In that moment, she gave up. The light in her eyes was slowly smothered. She accepted her fate, that cruelest of mistresses. Hearing the voices echo in her ears, taunting her, mocking her. “You don’t have it bad, you ungrateful bitch. You should be thankful.” She sat in her gilded cage, freedom an elusive dream, and wondered if you could die from a broken heart.
Those days we used to sit on the dock at the lake and talk about our future. We let our legs swing free, feet dangling into the water. Every so often we’d dive into the murky water to wash away the sheen of sweat that had formed from the hot, humid Texas air.
We both had big plans to escape the shackles of the small town we had grown up in. You with your football scholarship and me with my academic scholarship; first stop: University of Texas, next stop: the World. Always by each other’s side. Yes, we had plans.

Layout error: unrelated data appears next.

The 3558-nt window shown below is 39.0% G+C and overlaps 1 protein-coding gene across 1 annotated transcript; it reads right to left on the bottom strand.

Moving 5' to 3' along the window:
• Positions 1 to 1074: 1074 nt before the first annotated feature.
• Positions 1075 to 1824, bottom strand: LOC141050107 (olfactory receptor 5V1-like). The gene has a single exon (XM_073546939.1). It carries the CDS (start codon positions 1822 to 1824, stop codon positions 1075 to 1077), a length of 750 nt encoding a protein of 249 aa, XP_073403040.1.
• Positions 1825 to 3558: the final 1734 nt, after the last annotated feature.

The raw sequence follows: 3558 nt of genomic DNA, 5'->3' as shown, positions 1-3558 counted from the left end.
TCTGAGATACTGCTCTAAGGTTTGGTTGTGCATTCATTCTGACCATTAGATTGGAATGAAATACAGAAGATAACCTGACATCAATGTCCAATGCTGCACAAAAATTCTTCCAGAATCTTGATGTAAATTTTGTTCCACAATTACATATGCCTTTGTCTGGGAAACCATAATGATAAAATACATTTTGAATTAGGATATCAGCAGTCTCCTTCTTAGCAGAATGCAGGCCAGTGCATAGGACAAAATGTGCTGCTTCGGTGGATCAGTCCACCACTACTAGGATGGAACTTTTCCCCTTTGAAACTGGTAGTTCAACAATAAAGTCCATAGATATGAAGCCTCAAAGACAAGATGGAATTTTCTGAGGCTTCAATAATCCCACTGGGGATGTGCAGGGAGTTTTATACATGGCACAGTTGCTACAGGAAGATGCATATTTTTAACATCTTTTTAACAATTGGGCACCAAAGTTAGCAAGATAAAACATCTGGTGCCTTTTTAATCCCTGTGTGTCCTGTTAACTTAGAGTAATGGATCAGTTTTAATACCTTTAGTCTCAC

As the late evening sun went down in the west, the mosquitoes began to swarm and we dreaded going home. Being apart, even for a few hours, was the hardest thing to a teenager. We didn’t know that the being apart would eventually last a lifetime.